Technically, simply reading is much easier than answering questions concerning the text. This requires insight into the figurative language, finding the background of the text. Only if the answer could literally be found in the text was she able to answer the question. If Peetjie could not think, we could not help her any further.
Peetjie began to talk more and to defend herself, and when there was a quarrel, she was no longer automatically blamed. Because Peetjie had never attended a school in our neighborhood, the children did not know her, with the exception of Werny's friends. They knew what she was like and got along well with her. Joining them in games was difficult because Peetjie came home later and then had to join in during the middle of a game.
At the MLK she got along with everybody, but she didn't have any real friends. She could never play with them even for a little while; they lived much too far away. That bothered Peetjie a great deal.
I had read about a blind child who attended a regular school once a week in order to become more integrated in his own neighborhood. That was one solution. We did not agree with Feuerstein's suggestion to send her to the elementary school. The classes were too large, too difficult; she might not be able to keep up and join in, and we surely didn't want that. I suggested the following to the MLK: one out of every fourteen days at the elementary school. They thought this could not be done.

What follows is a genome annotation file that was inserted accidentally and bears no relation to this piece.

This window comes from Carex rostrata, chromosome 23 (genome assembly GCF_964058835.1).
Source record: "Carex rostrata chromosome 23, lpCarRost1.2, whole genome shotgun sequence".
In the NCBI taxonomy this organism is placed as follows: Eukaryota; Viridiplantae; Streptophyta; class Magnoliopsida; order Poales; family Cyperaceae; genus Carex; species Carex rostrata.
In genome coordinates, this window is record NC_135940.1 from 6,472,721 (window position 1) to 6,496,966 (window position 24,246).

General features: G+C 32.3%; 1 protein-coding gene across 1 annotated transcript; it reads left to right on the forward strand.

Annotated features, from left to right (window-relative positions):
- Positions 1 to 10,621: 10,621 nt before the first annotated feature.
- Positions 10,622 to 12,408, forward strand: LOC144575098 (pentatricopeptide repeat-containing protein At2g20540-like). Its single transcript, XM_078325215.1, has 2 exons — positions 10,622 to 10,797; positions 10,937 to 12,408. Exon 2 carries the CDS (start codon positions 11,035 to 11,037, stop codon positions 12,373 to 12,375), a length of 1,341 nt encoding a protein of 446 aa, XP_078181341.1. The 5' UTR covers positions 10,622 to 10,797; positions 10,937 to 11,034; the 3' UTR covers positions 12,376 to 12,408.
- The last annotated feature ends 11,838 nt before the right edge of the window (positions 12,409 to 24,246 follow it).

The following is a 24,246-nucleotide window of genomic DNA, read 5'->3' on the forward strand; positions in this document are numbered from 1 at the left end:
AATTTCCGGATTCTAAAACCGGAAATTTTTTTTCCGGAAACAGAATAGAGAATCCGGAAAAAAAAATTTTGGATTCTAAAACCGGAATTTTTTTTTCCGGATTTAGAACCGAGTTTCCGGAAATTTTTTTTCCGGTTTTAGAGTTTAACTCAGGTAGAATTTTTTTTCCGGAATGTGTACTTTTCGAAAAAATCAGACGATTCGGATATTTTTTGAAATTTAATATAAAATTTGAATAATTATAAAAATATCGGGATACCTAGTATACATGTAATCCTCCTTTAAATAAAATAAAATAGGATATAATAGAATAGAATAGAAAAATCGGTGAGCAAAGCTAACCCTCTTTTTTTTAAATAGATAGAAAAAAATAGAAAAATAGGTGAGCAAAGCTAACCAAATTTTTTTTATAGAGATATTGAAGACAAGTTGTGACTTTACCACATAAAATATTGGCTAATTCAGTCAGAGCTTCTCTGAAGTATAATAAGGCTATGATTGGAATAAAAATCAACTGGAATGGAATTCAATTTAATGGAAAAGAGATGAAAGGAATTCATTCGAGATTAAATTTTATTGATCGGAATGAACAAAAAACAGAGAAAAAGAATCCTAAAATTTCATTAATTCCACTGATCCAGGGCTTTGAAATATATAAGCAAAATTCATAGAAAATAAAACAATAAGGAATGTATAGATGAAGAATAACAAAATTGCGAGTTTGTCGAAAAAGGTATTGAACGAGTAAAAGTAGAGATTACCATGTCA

Then we asked the director of the elementary school what he thought—whether he would agree to this if the MLK agreed. He asked how she was getting along, what she had learned in different subjects, how she was, what I wanted. He was not against our idea. We wanted to let Peetjie participate in Werny's class, group 5. But he advised group 4; there she could certainly cope with all class content.
Again the question was posed to the MLK. One Wednesday morning per month was agreed on. We began in the middle of November. It was a very, very tense time. How would Peetjie behave? How would the group react? Werny stood behind them: "Then at least the children will know who Peetjie is." At twelve o'clock I went to pick her up, shaking. "Hello! It went extremely well. She was able to keep up with everything in the class; she can do a great deal. In math, she is further along than my other children." The teacher had prepared his class well. He had told them about Peetjie and all the children had written her a letter. "Is she going to come for sure next Wednesday? Otherwise the time in between will be too long." The following Wednesday mornings also went well. She fit in the class well.
Peetjie noticed that the children at the elementary school wrote in cursive while she printed. "Mama, I write in cursive. Please, show me." She connected her printed letters.
"That isn't right, Peetjie. You must use other letters. Should I teach you?" It was almost Christmas. When the first Christmas cards were written, she could write "Peetjie" very neatly in cursive. On the last few cards, she also wrote "Merry Christmas" and "Happy New Year."